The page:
As an author, I was done with the world of heli-borne wildland firefighters.
At least that’s what I naively thought.
It had been such a joy to write Wild Fire, the fifth novel in the Firehawks series, and A Hotshot Christmas, the last of my Firehawks Hotshots short stories. It felt as if it had closed the cycle of discovery that had begun with Pure Heat, and Steve Mercer who couldn’t stay away from wildfires despite a horrific injury that ended his smokejumping career.
Those final two stories had somehow created a sense of completeness and closure that I found very satisfying as a reader and as a writer. My Delta Force and Henderson’s Ranch series beckoned me forward and I moved on.
Further, the flights and fires of Mount Hood Aviation had begun when Emily Beale and Mark Henderson retired from the military in the Night Stalkers series. It had seemed only appropriate for it to end when they retired from the Firehawks and handed off their legacy for a new crew to nurture.
It had been an amazing adventure. Five major novels of romantic suspense firefighters ranging from the Oregon wilderness to Australia, Honduras to North Korea, and finally Vietnam. The Firehawks smokejumper trilogy leapt into fires in Oregon, Alaska, and Washington. For five short stories the Firehawks Hotshots fought fires in and around the mountain resort town of Leavenworth, Washington and the fire Lookouts’ five stories told of love atop the high and lonely peaks of Idaho’s Bitterroot Wilderness.
Two years passed before I was forced by the characters to revisit this world.
And I do mean, forced!
It happens to a writer sometimes. I typically know what stories I want to write next. Many writers don’t, but I see my next tales to be told a ways ahead…usually.
Not the Oregon Firebirds.
I had equipped the Firehawks of Mount Hood Aviation with the very best gear. They were well financed and had access to people and equipment of unprecedented quality. Only now, five years after I began writing those stories are the technologies I made available to MHA coming into any regular form of usage.
Then one day, Jana stepped up and plunged into the imaginary chair close by my writing desk. Sometimes characters sit there and point out where I’ve gone astray (“Oh, I’d never say it that way.”) Others just shrug in an amused fashion and say, “Sure, whatever.”
That day I hadn’t really been paying attention. Instead I was thinking about another story…can’t even remember which one. Because once Jana Williams showed up, the rest of it was just gone.
My stories start from characters. And Jana sat there glaring at me, as if challenging me to try and get her story out of her. A wounded veteran, no longer able to fly, trying to find a new beginning.
Beginnings are hard and Jana’s was no exception. Broke and broken in so many ways. So many interesting ways.
She wasn’t just asking me the question, “What happens when a soldier isn’t a soldier anymore?” She was also asking the much deeper question of “What happens when a woman doesn’t think she’s a woman anymore?”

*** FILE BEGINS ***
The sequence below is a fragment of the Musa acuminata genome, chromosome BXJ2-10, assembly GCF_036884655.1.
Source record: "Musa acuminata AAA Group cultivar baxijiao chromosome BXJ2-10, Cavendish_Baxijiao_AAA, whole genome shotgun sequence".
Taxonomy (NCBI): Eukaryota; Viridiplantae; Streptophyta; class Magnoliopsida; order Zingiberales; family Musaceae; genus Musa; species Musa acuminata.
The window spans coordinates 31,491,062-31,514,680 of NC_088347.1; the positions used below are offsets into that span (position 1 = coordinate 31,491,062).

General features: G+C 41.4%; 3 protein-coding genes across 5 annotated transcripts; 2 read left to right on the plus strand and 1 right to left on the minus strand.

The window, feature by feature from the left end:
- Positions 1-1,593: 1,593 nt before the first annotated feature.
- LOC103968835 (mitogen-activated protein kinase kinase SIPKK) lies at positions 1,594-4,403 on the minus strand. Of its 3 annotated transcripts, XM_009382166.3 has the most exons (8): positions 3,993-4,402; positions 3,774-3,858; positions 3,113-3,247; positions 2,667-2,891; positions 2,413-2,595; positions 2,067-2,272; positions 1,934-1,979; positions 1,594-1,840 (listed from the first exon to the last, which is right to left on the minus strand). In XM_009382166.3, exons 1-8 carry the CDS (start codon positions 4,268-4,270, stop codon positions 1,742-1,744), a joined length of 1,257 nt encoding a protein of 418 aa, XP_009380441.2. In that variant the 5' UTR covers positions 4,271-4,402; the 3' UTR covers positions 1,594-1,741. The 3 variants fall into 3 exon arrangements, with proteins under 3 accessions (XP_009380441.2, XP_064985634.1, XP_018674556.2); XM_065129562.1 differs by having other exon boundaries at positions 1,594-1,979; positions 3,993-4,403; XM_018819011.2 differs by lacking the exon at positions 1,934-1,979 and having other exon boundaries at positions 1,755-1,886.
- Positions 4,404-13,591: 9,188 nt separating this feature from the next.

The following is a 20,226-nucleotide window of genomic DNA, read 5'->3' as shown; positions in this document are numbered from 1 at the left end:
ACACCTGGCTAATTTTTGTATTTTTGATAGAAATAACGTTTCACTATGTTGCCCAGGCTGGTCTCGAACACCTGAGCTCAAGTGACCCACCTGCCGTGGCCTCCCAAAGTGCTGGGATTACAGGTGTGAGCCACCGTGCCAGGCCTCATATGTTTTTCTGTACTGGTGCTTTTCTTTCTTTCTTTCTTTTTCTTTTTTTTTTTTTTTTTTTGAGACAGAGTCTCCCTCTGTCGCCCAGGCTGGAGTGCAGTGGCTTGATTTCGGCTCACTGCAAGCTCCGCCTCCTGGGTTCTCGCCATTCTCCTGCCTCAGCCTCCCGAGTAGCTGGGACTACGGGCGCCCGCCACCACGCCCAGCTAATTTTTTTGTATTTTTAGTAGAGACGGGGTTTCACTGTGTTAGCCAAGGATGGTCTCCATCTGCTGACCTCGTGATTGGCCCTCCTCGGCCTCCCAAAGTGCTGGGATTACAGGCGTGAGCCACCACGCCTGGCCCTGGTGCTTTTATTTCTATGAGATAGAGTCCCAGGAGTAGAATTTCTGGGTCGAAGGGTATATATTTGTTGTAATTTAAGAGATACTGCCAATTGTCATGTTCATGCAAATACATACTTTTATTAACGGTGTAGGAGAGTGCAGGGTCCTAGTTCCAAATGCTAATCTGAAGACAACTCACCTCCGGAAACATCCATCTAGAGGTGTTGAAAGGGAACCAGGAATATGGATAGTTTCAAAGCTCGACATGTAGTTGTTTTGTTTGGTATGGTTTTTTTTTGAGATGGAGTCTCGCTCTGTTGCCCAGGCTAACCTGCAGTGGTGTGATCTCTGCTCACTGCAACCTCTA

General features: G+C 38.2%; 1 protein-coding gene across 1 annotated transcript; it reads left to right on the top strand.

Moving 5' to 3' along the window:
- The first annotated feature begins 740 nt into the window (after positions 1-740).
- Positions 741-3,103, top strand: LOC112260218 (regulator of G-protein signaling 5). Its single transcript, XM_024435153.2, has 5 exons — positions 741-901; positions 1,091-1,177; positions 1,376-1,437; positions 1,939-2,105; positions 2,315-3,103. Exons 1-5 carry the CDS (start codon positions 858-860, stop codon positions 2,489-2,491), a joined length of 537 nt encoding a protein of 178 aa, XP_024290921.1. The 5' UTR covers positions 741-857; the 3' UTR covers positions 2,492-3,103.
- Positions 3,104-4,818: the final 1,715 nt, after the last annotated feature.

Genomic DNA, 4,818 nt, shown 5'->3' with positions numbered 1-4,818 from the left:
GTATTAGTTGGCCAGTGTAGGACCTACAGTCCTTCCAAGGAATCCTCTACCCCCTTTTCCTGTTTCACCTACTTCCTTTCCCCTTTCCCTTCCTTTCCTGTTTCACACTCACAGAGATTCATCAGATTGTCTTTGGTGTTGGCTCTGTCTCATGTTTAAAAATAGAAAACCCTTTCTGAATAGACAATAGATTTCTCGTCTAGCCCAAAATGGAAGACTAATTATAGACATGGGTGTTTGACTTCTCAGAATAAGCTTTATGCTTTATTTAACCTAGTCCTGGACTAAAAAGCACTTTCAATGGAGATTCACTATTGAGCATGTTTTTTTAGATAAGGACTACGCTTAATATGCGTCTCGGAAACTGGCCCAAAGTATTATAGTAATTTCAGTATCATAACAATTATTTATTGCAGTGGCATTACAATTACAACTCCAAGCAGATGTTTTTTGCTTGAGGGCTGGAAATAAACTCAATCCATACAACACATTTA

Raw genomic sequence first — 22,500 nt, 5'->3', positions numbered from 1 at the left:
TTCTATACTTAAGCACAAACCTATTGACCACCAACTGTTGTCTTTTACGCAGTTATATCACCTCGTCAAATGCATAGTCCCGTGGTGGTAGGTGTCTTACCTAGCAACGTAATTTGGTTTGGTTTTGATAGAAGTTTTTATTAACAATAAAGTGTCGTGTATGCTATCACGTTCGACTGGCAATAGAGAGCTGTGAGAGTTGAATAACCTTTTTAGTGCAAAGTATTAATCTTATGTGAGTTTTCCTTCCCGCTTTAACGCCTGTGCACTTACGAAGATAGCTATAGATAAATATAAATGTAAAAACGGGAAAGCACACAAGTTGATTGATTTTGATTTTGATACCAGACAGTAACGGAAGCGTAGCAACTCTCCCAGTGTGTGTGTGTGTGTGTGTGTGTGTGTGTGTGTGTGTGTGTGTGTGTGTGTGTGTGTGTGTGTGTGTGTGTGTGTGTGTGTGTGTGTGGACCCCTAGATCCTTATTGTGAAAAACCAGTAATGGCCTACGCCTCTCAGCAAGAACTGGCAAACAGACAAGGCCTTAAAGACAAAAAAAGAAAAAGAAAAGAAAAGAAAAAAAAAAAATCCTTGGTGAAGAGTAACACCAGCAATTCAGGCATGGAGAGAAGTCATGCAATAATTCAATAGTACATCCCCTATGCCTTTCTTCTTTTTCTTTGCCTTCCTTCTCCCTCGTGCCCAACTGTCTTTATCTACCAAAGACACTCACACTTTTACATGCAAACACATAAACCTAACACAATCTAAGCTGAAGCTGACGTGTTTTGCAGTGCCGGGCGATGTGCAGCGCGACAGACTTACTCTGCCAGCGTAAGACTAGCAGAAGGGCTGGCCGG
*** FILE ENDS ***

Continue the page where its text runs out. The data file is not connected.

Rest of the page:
So, I sat down to try and answer her question, but she was slippery. She really didn’t want to face any of that crap. I mean in a major, former soldier, everything-is-five by five-so-leave-me-the-hell-alone sort of way.
First she had me tell the story of her brother.
That wasn’t sufficient avoidance.
So, she shoved the mechanic to the fore next—heck of a stunt to pull on her best friend.
Finally I was able to draw Jana’s story out of her. (This may all sound fanciful, but it is actually very close to the real process I went through with these characters—a process I typically can only recognize after the fact.) But once I finally figured out and captured her story, I was too deeply involved with her crew to not finish the rest. The summer assistant was just a summer assistant. Yet he too had a story. One which posed several unique challenges for me—that I’ll discuss when we get there—but I didn’t see him as ending the series.
No, that final story belonged to a pair of twins. Well, brothers in spirit if not in fact. They weren’t the summer help, they were part of the main crew and were begging for their own story to wrap up the series. They were down with doing that as it stoked their male egos very nicely.
Even that didn’t end the way I expected, for reasons I’ll discuss after the last story is told.
I have always been fascinated by the women who battle impossible odds. And Jana Williams was definitely one of those. I’m not quite sure why I like her so much, but I do.
I seem to have a fascination with strong women and the choices they’re driven to make: Emily Beale (The Night Stalkers, Firehawks, Henderson’s Ranch), Kate Stark (Dead Chef Thrillers), Ri (The Nara Reaction), and the fireball Delta Force operator Carla Anderson. Miranda Chase in my new thriller series is such a fascinating and complex character that I was forced to name an entire series after her.
What do all of these strong women have in common? Underdog? Perhaps. But my male underdogs don’t fascinate me as thoroughly. I strive to write balanced romances—because amazing women deserve equally amazing men—but as the author, it’s the women who drive the core of most of the stories for me.
Just like Jana Williams, the founder of the Oregon Firebirds.
They’d Most Certainly Be Flying
The Oregon Firebirds are the very best at one thing—saving homes. Finding their own poses problems.
Stacy Richardson flies beside the memory of her brother to honor his past and escape hers.
Curt Williams’ fears are entirely about the future of his brand new company.
He planned for every contingency, except for his sister hiring the captivating Stacy to fly for their Oregon Firebirds. Now a fire burns in more than the trees, it scorches him straight to the heart.